Calling all Spongebob fans: there is a company in Texas that wants to create a real life Krusty Krab restaurant. For those not “in the know,” Spongebob Squarepants is a Nickeloden cartoon featuring underwater sea characters. The main character, Spongebob, works at a fast food restaurant named The Krusty Krab, which is prominently involved in story lines in the show. The Texas company, IJR Capital Investments, is planning to open two “Krusty Krab” restaurants, presumably modeled after the cartoon version shown below. Adult fans will love it! Children will love it! Everyone will love it! Well, except for Viacom, the owner of the intellectual property rights in the Spongebob franchise.
The dispute began when IJR filed an application to register the mark THE KRUSTY KRAB in connection with “restaurant services” with the Trademark Office. The Trademark Office approved the mark for publication, no third-parties opposed, and a Notice of Allowance issued. IJR did not claim any use of the mark and it appears that they have not yet opened any restaurants.
At some point, someone in Viacom learned about the application and on November 23, 2015, sent a letter to IJR. The letter is short but written in a friendly tone, offering a “reasonable phase-out period” to IJR. In response, IJR questioned whether Viacom had any rights in the mark KRUSTY KRAB and “declined to cease use.” It appears the discussions ended there, with Viacom deciding to sue IJR, filing a complaint with the U.S. District Court for the Southern District of Texas on Jan. 29, 2016.
This is not the first time a third-party has attempted to create a restaurant based upon a television series or movie. We previously discussed one attempt to create a Ricky Bobby Sports Saloon (also in Texas). That restaurant is now known as Pole Position following a lawsuit from Sony Pictures.
Will the situation be different with the Krusty Krab? In its response letter, counsel for IJR argued that “consumers are likely to have a high degree of care when purchasing IJR’s goods and services” and that IJR was “unaware of any actual consumer confusion.” Neither of these arguments are likely to hold up in court as fast food services involve impulse purchases of cheap products, meaning that customers don’t do much research or due diligence when making their purchases. Also, the target customer will likely be children, making the potential for confusion even greater. The lack of actual confusion also means nothing when there has been no opportunity for confusion to arise. This is the case here, because IJR has not yet used its applied-for mark in commerce.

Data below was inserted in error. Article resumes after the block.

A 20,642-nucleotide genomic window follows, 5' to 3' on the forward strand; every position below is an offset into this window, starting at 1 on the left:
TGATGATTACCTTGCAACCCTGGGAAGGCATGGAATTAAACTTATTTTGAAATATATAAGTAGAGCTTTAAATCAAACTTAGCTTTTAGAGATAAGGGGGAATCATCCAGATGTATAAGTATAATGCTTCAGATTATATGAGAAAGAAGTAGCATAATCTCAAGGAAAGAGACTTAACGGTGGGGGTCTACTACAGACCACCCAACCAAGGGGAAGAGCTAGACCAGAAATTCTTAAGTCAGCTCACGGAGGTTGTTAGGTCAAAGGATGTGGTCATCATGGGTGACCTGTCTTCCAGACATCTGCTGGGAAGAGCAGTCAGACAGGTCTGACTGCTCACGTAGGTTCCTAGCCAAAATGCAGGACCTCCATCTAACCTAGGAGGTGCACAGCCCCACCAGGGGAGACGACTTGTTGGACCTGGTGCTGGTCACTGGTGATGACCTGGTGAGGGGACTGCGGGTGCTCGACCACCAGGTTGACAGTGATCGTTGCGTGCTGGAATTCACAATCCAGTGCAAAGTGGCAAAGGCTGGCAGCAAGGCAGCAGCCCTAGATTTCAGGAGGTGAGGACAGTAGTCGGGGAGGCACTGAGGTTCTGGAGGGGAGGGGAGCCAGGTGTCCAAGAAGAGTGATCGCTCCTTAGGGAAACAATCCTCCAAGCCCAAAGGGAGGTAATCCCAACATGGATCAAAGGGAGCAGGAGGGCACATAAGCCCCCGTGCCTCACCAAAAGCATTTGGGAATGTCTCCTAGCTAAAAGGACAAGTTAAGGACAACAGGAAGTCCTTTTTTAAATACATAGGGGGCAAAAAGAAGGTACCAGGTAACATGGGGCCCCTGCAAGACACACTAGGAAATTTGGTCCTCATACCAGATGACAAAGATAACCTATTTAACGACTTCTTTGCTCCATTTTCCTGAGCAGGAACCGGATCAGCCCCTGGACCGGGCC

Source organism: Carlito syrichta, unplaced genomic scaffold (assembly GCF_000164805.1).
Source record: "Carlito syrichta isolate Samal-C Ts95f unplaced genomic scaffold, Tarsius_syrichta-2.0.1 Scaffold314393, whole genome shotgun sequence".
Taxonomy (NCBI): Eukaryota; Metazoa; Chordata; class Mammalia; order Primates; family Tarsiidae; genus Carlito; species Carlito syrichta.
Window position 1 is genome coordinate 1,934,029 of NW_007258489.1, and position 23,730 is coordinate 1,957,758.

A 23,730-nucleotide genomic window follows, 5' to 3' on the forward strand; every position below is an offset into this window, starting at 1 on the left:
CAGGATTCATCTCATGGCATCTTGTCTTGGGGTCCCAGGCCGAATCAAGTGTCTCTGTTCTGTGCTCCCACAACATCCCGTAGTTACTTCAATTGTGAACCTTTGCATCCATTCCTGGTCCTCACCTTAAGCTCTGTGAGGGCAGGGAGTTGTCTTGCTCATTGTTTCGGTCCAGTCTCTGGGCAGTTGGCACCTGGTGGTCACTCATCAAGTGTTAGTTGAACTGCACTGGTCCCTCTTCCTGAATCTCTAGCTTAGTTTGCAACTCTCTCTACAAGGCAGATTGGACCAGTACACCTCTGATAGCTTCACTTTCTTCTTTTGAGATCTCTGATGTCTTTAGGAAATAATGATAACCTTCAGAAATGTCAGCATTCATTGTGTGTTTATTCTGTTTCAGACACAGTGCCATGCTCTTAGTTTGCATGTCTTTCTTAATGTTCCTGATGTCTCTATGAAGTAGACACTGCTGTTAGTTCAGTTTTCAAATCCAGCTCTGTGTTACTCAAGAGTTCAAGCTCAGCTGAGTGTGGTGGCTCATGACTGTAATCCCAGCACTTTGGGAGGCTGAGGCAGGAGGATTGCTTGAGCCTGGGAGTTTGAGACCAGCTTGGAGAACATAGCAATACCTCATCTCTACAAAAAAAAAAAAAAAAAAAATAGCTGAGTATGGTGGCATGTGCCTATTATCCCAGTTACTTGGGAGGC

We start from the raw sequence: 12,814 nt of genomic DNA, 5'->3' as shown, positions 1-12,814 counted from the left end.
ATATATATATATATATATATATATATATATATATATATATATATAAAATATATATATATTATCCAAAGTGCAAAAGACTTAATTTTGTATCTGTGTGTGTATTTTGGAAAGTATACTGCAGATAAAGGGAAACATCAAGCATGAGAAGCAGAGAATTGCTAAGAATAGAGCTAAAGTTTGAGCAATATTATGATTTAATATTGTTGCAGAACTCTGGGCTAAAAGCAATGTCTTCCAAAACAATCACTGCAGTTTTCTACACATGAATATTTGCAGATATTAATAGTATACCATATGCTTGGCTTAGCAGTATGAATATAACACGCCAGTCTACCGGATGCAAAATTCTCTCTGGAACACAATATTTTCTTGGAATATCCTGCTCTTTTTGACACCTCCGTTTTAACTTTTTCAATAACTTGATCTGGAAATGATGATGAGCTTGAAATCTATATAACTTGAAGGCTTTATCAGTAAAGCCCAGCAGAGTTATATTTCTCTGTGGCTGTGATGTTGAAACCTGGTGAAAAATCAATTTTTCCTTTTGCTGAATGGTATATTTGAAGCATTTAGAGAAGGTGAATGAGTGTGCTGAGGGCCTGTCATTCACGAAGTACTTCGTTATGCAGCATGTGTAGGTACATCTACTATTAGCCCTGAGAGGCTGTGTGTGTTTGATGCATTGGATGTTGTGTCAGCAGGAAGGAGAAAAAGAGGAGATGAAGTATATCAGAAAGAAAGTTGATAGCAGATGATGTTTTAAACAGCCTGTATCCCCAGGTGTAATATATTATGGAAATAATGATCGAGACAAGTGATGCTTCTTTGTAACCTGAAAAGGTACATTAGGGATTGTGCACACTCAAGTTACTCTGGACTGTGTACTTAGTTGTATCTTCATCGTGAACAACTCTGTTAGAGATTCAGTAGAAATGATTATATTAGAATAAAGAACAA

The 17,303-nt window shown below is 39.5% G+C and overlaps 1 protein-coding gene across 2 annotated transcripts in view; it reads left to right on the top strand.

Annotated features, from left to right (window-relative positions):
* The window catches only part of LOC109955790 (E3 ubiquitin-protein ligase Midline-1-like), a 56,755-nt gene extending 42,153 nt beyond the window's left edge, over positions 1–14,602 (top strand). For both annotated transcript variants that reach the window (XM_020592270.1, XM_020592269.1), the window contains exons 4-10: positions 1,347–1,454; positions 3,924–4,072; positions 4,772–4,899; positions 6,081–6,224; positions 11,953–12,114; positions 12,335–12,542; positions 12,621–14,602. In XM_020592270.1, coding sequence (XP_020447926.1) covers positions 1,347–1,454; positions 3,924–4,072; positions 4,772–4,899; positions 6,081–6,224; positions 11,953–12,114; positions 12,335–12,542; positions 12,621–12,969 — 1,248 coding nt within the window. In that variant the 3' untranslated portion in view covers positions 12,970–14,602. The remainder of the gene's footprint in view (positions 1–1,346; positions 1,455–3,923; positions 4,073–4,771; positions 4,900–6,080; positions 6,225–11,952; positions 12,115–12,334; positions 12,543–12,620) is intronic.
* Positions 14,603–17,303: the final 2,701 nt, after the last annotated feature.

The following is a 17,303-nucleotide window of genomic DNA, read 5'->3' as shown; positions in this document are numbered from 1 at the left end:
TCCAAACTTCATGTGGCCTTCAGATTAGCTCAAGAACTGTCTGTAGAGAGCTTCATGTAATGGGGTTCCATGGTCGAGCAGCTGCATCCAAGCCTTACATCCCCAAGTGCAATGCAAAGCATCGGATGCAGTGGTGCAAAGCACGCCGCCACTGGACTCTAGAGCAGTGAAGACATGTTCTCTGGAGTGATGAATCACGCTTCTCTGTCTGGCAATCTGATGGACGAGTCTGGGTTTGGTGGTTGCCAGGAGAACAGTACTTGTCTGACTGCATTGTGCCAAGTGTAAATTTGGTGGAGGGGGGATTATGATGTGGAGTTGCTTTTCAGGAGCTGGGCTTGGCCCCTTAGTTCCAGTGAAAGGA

IJR suggested in an interview that it was being bullied by Viacom, stating that “Big guys always want to do what they can to the little guy.” It is true that there are numerous examples of big companies overreaching and attempting to enforce overbroad rights in their trademarks against small companies or individuals. However this doesn’t seem to be that situation. The big company isn’t always the bad guy just because they’re “big.”
Spongebob Squarepants has been on the air since 1999. The franchise is very popular and has had immense success, with toys, feature films, comic books, and other products. In 2009, the franchise was valued at $8 billion. Given the widespread consumer recognition, IJR was well aware of Viacom’s rights. At best, IJR is a big fan of the cartoon and thought it would be fun to operate a real life Krusty Krab. At worst, IJR picked the name for the express purpose of capitalizing on the goodwill associated with the Spongebob Squarepants franchise.
The ever-optimistic Spongebob would likely say that “there’s always a chance,” but I think it’s unlikely Texans we’ll be eating at a Krusty Krab any time soon. If that’s too big of a letdown for you to handle (and you’ve got the money and time for an international flight), there’s apparently a real life Krusty Krab in Palestine you can visit.